So to celebrate my grandmother, whom I called Mimi, I offer you this, which was written by my mother. Mimi, who would have been 99 this Saturday, died just a few years ago when she was 95. I am so grateful that she moved to California (with my mom) when she was 92, thus giving me a chance to spend more time with her than I ever had in my whole life, and thus allowing my children to know her. Happy Birthday, Mimi! I hope you've got an infinite supply of jelly beans in Heaven!

Wednesday, February 10, 2010

Good News and Bad News: Eyeball Edition

The Good News: The retina is neither torn nor detached in my left eyeball! Herkies everyone!

The Bad News: The doctor thinks I have Central Serous Retinopathy in said Left Eyeball.

The Good News: It's not very serious. In most cases it goes away. But sometimes it doesn't. Here is the doctor's assessment: "If you were a farmer riding around on the back of a tractor, looking out over your fields, you'd probably never notice. But because of what you do, it's going to bug the hell out of you." I'm hoping for the "it goes away" outcome since, indeed, it does bug the hell out of me.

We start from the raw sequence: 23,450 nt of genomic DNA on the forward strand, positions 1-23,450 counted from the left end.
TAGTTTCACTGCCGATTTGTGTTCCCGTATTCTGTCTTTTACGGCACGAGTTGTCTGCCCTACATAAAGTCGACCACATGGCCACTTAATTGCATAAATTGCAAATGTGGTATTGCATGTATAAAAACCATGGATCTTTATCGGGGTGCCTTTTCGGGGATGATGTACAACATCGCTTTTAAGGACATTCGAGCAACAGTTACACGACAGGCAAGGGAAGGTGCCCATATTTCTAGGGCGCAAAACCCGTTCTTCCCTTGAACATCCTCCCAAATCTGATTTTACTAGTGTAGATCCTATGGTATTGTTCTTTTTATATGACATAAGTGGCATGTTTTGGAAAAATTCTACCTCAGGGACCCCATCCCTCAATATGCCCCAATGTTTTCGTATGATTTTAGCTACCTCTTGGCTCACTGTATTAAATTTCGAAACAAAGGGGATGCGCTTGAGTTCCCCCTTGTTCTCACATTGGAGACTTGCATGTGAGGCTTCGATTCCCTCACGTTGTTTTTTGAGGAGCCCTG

The Bad News: On another note, I probably need to get some "multi-focal" glasses or reading glasses. I think I'll go for the reading glasses since I think I really only need them in the evening when I sit down for intensive reading sessions. I do okay during the daytime. But it will be a pain switching back and forth. I'll have to take off my reading glasses and put on my regular glasses just to go in the kitchen to get get my port and chocolate.

The Good News: The doctor dilated my left eye, thus rendering my vision (even more) blurry for the evening, thus giving me a great excuse for not grading essays.

The Bad News: I'll have to tote said essays around for a couple of more days, thus delaying my ability to work on my conference paper.

The Good News: Four days weekend! WOOT!

Tuesday, February 9, 2010

Regarding the Tweezers

Dear Family,

Perhaps you don't remember my previous declaration about the tweezers. In case you've forgotten, I made a strong declaration that the good tweezers needed to remain in my bathroom drawer. Since that declaration, I've purchased at least two new tweezers. But do I have tweezers in my drawer?